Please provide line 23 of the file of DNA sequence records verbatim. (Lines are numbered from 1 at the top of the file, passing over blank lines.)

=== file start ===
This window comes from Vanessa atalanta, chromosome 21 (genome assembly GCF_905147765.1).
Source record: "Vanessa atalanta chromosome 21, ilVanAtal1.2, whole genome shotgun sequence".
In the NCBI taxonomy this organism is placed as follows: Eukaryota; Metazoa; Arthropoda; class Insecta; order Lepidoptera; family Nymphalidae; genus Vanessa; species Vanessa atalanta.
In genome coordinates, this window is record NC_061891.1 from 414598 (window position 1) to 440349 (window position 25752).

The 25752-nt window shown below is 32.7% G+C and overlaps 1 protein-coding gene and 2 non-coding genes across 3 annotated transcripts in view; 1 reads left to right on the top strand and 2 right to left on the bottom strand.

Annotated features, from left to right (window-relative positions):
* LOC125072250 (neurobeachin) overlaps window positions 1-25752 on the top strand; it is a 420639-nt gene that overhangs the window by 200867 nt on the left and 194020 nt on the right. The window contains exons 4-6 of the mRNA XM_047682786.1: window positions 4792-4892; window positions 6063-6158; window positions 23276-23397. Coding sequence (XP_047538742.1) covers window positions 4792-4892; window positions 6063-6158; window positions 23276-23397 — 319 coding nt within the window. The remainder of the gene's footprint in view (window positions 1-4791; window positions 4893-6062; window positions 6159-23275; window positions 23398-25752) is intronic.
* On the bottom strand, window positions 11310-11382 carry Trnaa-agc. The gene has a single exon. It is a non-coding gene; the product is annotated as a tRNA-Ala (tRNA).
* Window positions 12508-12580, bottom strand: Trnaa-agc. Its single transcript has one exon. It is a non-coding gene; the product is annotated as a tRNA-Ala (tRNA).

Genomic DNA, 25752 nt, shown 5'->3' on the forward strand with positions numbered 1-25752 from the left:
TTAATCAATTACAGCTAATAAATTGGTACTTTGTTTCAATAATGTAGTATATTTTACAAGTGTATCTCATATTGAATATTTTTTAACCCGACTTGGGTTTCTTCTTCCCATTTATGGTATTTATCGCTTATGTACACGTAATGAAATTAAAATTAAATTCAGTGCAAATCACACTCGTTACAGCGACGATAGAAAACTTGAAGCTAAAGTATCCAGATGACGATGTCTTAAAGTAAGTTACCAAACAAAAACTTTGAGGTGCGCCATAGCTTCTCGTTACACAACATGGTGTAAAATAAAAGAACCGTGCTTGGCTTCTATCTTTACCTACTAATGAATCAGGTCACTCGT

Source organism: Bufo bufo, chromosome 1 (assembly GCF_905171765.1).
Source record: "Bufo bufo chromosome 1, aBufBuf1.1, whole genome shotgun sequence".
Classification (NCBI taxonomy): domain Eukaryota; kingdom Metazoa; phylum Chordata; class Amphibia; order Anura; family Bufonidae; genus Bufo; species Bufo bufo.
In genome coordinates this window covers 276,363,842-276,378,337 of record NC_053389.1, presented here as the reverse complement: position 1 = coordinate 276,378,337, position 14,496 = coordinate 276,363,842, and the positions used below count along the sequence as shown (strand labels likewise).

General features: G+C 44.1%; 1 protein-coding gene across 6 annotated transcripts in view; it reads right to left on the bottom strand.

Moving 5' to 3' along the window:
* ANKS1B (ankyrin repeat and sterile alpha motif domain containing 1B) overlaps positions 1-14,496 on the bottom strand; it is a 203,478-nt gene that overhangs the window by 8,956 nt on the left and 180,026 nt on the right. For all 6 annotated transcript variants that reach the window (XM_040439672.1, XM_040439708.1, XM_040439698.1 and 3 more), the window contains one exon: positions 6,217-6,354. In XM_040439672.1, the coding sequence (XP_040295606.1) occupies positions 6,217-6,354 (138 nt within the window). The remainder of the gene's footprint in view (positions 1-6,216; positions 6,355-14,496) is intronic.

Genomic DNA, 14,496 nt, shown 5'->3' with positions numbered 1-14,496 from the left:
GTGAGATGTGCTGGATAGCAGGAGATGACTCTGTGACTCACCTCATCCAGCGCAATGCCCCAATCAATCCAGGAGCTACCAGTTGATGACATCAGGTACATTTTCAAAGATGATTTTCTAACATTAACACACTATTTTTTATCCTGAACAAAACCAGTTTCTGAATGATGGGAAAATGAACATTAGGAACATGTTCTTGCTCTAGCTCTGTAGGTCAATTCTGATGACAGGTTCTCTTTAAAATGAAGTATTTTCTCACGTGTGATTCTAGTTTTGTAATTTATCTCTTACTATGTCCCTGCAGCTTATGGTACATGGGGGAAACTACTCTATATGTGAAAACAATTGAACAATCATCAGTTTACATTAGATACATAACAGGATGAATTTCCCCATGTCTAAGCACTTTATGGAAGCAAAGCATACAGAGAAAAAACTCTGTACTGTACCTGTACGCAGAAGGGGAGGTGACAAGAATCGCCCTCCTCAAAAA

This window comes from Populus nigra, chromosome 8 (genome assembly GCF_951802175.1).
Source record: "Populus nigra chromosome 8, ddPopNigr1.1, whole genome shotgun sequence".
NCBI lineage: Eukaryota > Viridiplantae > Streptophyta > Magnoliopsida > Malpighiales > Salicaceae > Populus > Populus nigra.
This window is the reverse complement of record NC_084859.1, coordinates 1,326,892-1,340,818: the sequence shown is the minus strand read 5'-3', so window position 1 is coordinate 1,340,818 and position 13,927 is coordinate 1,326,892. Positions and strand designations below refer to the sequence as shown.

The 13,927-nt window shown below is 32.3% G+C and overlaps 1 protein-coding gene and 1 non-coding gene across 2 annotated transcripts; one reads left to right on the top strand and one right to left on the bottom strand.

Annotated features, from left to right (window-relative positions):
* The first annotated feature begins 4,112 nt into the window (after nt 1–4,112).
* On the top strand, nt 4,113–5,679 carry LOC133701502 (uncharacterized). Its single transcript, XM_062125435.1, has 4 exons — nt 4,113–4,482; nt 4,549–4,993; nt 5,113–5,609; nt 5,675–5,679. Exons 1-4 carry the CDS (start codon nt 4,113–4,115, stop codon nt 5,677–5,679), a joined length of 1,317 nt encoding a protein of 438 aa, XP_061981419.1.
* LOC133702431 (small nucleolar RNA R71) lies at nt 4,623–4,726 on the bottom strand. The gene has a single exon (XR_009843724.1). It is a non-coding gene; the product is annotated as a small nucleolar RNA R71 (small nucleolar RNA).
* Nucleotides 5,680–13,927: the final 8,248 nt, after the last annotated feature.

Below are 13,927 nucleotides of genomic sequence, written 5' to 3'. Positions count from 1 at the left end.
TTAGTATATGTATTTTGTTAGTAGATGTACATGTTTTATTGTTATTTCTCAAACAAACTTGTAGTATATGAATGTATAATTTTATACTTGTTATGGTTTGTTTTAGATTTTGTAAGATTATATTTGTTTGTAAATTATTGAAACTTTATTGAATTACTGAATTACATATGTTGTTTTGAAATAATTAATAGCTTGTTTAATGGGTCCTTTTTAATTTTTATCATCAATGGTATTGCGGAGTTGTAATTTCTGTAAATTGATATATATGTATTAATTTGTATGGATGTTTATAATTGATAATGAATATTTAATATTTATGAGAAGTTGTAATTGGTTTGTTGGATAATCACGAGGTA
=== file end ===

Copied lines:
NCBI lineage: Eukaryota > Viridiplantae > Streptophyta > Magnoliopsida > Malpighiales > Salicaceae > Populus > Populus nigra.